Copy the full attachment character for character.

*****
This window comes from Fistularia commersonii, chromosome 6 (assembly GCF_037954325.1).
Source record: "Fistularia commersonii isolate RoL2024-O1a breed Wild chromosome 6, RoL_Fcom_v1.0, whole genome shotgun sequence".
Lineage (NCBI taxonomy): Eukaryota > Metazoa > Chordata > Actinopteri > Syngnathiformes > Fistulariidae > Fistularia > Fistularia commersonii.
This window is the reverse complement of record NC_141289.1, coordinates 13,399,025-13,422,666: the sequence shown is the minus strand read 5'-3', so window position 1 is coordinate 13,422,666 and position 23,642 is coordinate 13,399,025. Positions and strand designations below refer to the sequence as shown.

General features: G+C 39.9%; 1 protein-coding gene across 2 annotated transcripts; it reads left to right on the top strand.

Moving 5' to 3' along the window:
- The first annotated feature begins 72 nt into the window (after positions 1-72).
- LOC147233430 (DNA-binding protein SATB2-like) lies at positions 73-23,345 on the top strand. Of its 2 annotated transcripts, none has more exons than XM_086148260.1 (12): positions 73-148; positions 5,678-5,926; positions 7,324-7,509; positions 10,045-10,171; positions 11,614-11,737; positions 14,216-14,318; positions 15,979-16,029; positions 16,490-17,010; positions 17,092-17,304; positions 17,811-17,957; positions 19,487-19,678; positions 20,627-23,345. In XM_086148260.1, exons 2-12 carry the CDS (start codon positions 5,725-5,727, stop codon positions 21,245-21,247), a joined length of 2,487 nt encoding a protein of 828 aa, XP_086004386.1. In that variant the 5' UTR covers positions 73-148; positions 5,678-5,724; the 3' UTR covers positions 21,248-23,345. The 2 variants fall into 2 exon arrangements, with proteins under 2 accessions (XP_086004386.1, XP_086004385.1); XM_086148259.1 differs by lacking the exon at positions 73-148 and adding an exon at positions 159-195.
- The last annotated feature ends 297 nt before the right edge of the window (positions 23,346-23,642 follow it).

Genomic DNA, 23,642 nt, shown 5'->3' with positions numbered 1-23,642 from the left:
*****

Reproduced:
This window comes from Fistularia commersonii, chromosome 6 (assembly GCF_037954325.1).
Source record: "Fistularia commersonii isolate RoL2024-O1a breed Wild chromosome 6, RoL_Fcom_v1.0, whole genome shotgun sequence".
Lineage (NCBI taxonomy): Eukaryota > Metazoa > Chordata > Actinopteri > Syngnathiformes > Fistulariidae > Fistularia > Fistularia commersonii.
This window is the reverse complement of record NC_141289.1, coordinates 13,399,025-13,422,666: the sequence shown is the minus strand read 5'-3', so window position 1 is coordinate 13,422,666 and position 23,642 is coordinate 13,399,025. Positions and strand designations below refer to the sequence as shown.

General features: G+C 39.9%; 1 protein-coding gene across 2 annotated transcripts; it reads left to right on the top strand.

Moving 5' to 3' along the window:
- The first annotated feature begins 72 nt into the window (after positions 1-72).
- LOC147233430 (DNA-binding protein SATB2-like) lies at positions 73-23,345 on the top strand. Of its 2 annotated transcripts, none has more exons than XM_086148260.1 (12): positions 73-148; positions 5,678-5,926; positions 7,324-7,509; positions 10,045-10,171; positions 11,614-11,737; positions 14,216-14,318; positions 15,979-16,029; positions 16,490-17,010; positions 17,092-17,304; positions 17,811-17,957; positions 19,487-19,678; positions 20,627-23,345. In XM_086148260.1, exons 2-12 carry the CDS (start codon positions 5,725-5,727, stop codon positions 21,245-21,247), a joined length of 2,487 nt encoding a protein of 828 aa, XP_086004386.1. In that variant the 5' UTR covers positions 73-148; positions 5,678-5,724; the 3' UTR covers positions 21,248-23,345. The 2 variants fall into 2 exon arrangements, with proteins under 2 accessions (XP_086004386.1, XP_086004385.1); XM_086148259.1 differs by lacking the exon at positions 73-148 and adding an exon at positions 159-195.
- The last annotated feature ends 297 nt before the right edge of the window (positions 23,346-23,642 follow it).

Genomic DNA, 23,642 nt, shown 5'->3' with positions numbered 1-23,642 from the left: